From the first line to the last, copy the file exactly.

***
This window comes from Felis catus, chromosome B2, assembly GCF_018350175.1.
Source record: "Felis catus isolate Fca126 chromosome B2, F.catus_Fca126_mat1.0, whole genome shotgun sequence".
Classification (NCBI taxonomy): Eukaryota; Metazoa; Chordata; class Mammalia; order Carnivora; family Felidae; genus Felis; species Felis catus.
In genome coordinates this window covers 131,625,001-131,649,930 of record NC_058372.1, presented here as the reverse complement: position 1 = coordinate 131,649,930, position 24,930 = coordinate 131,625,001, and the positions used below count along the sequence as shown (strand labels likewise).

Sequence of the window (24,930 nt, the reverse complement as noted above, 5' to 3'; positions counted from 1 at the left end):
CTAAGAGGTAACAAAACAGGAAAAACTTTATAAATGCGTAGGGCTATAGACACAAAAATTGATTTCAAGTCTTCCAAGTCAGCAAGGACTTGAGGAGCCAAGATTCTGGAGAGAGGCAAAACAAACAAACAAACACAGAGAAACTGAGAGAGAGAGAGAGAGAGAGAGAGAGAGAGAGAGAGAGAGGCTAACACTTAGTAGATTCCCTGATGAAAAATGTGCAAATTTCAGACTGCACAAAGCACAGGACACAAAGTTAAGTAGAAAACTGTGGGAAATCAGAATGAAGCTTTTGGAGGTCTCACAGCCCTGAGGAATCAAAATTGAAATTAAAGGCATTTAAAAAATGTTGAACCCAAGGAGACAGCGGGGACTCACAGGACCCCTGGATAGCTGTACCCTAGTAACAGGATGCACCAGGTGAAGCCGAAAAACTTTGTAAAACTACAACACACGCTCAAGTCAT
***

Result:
This window comes from Felis catus, chromosome B2, assembly GCF_018350175.1.
Source record: "Felis catus isolate Fca126 chromosome B2, F.catus_Fca126_mat1.0, whole genome shotgun sequence".
Classification (NCBI taxonomy): Eukaryota; Metazoa; Chordata; class Mammalia; order Carnivora; family Felidae; genus Felis; species Felis catus.
In genome coordinates this window covers 131,625,001-131,649,930 of record NC_058372.1, presented here as the reverse complement: position 1 = coordinate 131,649,930, position 24,930 = coordinate 131,625,001, and the positions used below count along the sequence as shown (strand labels likewise).

Sequence of the window (24,930 nt, the reverse complement as noted above, 5' to 3'; positions counted from 1 at the left end):
CTAAGAGGTAACAAAACAGGAAAAACTTTATAAATGCGTAGGGCTATAGACACAAAAATTGATTTCAAGTCTTCCAAGTCAGCAAGGACTTGAGGAGCCAAGATTCTGGAGAGAGGCAAAACAAACAAACAAACACAGAGAAACTGAGAGAGAGAGAGAGAGAGAGAGAGAGAGAGAGAGAGAGAGGCTAACACTTAGTAGATTCCCTGATGAAAAATGTGCAAATTTCAGACTGCACAAAGCACAGGACACAAAGTTAAGTAGAAAACTGTGGGAAATCAGAATGAAGCTTTTGGAGGTCTCACAGCCCTGAGGAATCAAAATTGAAATTAAAGGCATTTAAAAAATGTTGAACCCAAGGAGACAGCGGGGACTCACAGGACCCCTGGATAGCTGTACCCTAGTAACAGGATGCACCAGGTGAAGCCGAAAAACTTTGTAAAACTACAACACACGCTCAAGTCAT